What is your “core”?
Written by Dan Nagorski PT, DPT
If you’ve ever had low back pain, I’m sure you’ve heard the phrase “tighten up your core.” But have you ever stopped to think, “What muscle’s really make up my core?” A common misconception, that many people think, is that you need to strengthen up your rectus abdominus, also known as, the “six pack abs,” in order to work on your core. In reality, this muscle is not part of the “core” group of muscles used to stabilize your spine; and by purely strengthening your “six-pack,” you can potentially make your symptoms worse.
The core is actually made up of several muscles, but the 2 main stabilizers are called the multifidus and the transverse abdominus. (See diagram) The way that these 2 muscles work is that they help control trunk rotation, and they provide adequate space between the lumbar vertebrae.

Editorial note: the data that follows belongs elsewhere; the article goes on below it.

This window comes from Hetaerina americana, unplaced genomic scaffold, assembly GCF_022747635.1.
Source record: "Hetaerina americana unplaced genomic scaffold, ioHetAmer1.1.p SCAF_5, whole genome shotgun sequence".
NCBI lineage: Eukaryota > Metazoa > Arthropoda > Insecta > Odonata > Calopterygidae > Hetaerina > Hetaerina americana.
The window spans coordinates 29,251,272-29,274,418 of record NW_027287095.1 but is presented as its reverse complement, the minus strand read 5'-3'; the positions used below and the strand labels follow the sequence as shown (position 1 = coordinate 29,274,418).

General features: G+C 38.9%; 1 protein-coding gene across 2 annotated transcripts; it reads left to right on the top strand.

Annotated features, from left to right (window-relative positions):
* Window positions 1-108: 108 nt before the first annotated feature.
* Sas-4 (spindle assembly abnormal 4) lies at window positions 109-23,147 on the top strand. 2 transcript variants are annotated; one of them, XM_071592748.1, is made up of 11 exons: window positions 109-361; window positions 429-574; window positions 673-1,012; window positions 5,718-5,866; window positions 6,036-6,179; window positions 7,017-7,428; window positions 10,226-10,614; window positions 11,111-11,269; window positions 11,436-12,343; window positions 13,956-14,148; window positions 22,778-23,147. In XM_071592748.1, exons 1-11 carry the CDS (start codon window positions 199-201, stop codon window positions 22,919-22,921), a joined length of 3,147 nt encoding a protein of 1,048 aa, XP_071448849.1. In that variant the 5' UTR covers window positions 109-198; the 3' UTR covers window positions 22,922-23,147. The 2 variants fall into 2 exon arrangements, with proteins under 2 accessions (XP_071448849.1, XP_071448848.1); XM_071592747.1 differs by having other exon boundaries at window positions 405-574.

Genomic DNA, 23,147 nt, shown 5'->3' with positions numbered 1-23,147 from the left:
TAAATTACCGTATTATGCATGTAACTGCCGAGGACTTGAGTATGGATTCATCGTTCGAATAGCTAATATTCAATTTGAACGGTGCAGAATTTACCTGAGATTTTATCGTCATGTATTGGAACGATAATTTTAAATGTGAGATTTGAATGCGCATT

A common reason for low back pain is the fact that these muscles do not contract, or “turn on,” in time to dynamically stabilize your spine. This can lead to excessive compressive and shearing forces through your spine, which over time will lead to a very painful low back. There are many different ways to exercise these specific muscles, but if you’re not performing them properly, and with good technique, it may have the opposite effect that you’re looking for.
Physical Therapists are skilled clinicians who are capable of educating and prescribing exercises to our patients, which properly engage these muscles. If you have low back pain, contact your doctor and see if physical therapy is the solution to alleviating your back pain.